More than 1,000 teachers from across the United States have signed the pledge to teach history honestly. This is an act of resistance to the GOP bills in at least 15 states that would require teachers to lie to students about the role of racism, sexism, heterosexism, and oppression throughout U.S. history.
The pledge states: “We, the undersigned educators, refuse to lie to young people about U.S. history and current events — regardless of the law.”
We share some of the pledges below. There are many more. If you are an educator, we invite you to sign the pledge. Everyone else, please share the pledges and tell your state legislators to defend the teaching of people’s history.
The truth is worth more than the $5,000 fine the State of Arizona wants to slap on me if I allow my students to become critical thinkers.
Students need to see themselves in our nation’s history. Sometimes that history is uncomfortable, but acknowledging this serves to support culturally sensitive teaching.
I want to be on the right side of history. Future generations will talk about this moment, the way legislators and extremist white supremacy groups used fear-mongering and conspiracy theories to stop teachers from teaching the truth.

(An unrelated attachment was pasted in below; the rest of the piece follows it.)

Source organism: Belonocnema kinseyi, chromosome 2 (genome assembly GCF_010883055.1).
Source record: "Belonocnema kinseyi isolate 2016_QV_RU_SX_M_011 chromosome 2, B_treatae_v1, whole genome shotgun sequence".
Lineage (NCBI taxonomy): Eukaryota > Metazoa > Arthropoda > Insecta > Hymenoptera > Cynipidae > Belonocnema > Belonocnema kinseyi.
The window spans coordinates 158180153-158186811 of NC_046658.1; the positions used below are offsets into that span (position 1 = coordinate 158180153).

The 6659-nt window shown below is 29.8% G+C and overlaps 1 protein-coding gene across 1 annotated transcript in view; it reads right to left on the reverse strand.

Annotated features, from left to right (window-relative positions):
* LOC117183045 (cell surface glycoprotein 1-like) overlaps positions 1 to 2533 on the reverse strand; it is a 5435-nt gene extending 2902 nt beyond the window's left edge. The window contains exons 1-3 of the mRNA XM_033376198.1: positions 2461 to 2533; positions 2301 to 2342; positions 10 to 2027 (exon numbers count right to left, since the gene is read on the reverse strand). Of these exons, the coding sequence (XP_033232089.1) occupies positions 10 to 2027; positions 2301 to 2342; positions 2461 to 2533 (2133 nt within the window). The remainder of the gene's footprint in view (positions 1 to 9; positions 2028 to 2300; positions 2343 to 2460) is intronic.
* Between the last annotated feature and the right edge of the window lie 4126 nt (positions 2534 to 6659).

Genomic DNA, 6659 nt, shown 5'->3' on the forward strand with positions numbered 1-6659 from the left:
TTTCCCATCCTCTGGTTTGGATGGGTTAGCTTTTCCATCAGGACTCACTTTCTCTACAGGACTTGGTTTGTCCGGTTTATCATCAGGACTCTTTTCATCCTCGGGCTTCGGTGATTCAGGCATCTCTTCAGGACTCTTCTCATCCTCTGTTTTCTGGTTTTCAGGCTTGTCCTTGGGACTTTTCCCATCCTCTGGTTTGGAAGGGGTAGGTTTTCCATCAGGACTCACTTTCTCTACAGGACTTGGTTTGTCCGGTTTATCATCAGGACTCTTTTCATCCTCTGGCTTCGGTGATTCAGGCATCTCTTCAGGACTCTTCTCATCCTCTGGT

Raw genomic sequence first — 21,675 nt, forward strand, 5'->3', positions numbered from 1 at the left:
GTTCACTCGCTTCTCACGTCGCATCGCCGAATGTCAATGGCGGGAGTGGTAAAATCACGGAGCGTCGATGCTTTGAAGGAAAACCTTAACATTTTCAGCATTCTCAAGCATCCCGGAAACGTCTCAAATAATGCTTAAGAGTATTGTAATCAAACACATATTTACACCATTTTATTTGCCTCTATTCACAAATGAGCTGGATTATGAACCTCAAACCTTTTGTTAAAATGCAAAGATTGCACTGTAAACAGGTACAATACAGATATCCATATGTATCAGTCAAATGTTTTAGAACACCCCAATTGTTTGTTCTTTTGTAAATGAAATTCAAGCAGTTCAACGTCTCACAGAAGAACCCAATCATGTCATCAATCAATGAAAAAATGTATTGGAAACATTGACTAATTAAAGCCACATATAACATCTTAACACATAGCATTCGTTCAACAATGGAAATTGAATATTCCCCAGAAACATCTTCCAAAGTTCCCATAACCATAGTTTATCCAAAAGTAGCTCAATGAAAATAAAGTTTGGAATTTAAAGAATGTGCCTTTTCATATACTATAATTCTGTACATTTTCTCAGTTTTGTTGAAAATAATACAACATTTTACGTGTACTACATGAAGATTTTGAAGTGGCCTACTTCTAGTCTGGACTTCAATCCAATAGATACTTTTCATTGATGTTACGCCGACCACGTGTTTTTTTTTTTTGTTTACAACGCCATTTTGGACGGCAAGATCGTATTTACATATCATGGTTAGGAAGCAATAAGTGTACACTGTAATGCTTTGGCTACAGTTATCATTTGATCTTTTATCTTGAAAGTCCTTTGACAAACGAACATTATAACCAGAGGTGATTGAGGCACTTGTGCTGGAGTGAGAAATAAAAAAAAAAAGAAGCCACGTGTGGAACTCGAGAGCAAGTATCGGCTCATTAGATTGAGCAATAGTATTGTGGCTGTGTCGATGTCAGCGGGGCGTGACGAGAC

I want it to be known that I was one of countless educators nationwide who taught kids to identify, understand, and work to end racism, sexism, white supremacy culture, and the silencing of marginalized voices from our curricula. Teaching the truth does not mean teaching kids to hate America. It is teaching them that we all play a role in helping our country become a more perfect union.
How is it possible to teach about civics without discussing racism? How will our nation ever move past racism if it can’t acknowledge that it happened in the first place?
We have a responsibility to be more inclusive and truthful to our students — especially those whose cultures have been marginalized in history books for years.
The road to freedom hinges on the youth knowing the raw and rugged truth about the systemic ills of this country.